The following financial literacy resources are for financial institutions, educators, community groups and consumers. These consumer education programs and initiatives are some of the most useful available today. Many of these programs offer curriculum guidelines, instructional materials and other free consumer-oriented literature.
Money Smart, from the FDIC, is a comprehensive financial education curriculum designed to help low and moderate income individuals outside the financial mainstream enhance their financial skills and create positive banking relationships. Money Smart has reached over 2.75 million consumers since 2001. Research shows that the curriculum can positively influence how consumers manage their finances, and these changes are sustainable in the months after the training.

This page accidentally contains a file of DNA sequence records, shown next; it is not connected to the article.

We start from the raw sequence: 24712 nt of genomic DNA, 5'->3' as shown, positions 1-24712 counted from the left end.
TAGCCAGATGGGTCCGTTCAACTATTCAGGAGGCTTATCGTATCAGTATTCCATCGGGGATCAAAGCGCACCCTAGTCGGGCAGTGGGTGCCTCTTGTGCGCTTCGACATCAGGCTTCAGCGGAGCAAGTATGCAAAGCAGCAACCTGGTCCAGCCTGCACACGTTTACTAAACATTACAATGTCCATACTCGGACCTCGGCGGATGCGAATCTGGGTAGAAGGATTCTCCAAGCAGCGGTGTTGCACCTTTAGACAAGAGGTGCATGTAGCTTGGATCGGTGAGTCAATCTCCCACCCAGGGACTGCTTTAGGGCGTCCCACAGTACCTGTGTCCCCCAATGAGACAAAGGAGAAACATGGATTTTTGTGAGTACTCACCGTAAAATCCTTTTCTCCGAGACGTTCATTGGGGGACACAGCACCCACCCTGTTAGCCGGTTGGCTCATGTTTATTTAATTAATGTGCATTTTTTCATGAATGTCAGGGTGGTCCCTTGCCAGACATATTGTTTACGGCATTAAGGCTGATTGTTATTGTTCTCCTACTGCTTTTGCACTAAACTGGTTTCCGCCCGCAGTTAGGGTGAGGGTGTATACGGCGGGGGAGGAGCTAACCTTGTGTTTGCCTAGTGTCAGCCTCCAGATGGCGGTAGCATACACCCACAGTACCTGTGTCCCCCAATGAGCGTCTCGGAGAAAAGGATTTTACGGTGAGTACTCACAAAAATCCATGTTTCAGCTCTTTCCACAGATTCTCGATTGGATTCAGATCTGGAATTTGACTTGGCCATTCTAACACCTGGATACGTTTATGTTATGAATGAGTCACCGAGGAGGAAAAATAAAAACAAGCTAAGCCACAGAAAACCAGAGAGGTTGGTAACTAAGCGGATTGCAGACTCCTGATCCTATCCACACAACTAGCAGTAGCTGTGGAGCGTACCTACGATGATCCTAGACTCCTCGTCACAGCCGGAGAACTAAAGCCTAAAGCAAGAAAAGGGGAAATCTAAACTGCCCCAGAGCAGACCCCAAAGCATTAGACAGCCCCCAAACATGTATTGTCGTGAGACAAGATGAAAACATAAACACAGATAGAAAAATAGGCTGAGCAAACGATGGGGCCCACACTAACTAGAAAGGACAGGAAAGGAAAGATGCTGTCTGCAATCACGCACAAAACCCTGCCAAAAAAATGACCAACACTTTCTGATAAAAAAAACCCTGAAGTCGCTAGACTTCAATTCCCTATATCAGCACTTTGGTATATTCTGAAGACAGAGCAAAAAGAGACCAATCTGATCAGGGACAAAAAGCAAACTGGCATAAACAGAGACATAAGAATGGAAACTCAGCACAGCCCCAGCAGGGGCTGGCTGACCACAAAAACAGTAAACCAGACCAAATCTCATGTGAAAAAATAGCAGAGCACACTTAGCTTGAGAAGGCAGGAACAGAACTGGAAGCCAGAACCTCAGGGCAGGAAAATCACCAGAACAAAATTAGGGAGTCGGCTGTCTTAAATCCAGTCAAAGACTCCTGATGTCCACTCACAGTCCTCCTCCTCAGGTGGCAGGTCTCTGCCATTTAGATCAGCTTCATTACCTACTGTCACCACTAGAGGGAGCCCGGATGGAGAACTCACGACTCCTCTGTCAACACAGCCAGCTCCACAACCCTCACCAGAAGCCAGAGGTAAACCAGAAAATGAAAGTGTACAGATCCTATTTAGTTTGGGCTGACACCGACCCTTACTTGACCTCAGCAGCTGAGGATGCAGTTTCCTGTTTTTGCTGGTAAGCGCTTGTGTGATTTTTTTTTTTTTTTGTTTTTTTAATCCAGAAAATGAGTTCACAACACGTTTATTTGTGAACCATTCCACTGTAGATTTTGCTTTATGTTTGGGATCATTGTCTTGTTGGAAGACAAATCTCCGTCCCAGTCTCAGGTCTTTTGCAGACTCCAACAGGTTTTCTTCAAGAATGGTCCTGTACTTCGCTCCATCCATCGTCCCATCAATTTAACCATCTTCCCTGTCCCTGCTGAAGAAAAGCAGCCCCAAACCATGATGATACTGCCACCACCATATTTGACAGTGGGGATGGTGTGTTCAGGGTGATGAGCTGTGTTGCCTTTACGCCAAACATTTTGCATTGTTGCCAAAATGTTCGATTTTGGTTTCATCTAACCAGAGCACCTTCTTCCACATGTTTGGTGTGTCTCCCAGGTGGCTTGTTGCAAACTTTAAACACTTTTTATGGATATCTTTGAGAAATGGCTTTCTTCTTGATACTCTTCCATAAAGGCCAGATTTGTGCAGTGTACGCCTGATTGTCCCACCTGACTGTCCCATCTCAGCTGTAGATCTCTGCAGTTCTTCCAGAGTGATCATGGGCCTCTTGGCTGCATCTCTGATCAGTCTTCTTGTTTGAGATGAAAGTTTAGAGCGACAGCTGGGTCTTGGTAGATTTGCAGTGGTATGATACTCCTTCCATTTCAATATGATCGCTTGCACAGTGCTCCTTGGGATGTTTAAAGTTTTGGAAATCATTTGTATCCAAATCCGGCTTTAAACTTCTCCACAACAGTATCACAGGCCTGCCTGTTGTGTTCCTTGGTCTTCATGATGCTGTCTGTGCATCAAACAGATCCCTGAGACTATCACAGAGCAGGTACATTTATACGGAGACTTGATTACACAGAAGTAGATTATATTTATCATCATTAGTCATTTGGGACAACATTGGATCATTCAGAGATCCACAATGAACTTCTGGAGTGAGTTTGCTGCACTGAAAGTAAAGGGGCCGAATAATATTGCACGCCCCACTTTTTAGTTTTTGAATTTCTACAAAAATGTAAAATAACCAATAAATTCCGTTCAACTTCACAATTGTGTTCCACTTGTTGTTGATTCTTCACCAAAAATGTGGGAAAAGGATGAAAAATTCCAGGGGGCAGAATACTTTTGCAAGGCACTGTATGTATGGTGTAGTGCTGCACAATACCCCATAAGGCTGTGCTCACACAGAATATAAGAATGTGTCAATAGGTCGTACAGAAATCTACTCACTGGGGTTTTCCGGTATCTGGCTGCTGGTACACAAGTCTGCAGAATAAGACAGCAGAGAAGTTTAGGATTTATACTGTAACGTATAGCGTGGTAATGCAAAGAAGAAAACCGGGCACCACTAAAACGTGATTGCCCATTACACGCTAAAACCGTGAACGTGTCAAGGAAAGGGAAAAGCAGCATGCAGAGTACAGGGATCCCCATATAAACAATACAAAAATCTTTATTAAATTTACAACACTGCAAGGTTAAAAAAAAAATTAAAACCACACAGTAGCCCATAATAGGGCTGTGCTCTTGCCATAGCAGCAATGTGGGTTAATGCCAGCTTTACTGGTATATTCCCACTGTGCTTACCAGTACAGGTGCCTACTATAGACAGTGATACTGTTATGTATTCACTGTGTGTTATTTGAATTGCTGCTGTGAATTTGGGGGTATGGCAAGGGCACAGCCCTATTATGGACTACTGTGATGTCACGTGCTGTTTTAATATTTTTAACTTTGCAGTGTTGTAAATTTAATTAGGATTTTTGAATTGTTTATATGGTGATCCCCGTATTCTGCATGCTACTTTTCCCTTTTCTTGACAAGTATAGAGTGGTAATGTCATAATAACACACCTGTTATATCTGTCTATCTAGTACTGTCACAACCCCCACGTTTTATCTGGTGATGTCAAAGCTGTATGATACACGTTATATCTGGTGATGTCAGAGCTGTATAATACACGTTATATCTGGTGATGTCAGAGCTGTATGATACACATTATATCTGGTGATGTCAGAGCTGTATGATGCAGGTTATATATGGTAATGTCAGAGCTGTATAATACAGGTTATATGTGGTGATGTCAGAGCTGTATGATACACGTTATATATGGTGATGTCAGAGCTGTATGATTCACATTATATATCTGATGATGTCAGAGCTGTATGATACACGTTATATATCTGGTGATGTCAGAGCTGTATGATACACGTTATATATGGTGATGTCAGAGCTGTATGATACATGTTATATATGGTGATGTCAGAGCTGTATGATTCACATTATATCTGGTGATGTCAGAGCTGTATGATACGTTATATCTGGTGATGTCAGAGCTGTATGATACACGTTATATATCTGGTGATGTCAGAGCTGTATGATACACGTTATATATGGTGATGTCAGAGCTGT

Money Math: Lessons for Life
Money Math: Lessons for Life from the U.S. Treasury is a four-lesson curriculum supplement for middle school math classes, teaching grade 7-9 math concepts using real-life examples from personal finance. The 86-page book is a teacher's guide with lesson plans, reproducible activity pages, and teaching tips. A teacher needs only one copy of Money Math: Lessons for Life to teach several classes of students.
Free to teachers, the program was developed by the Center for Entrepreneurship and Economic Education at the University of Missouri-St. Louis in accordance with national school mathematics standards. The lessons were tested in Missouri schools and received rave reviews. Teachers need not be experts in personal finance to use Money Math in the classroom; questions and answers are clearly provided in the book.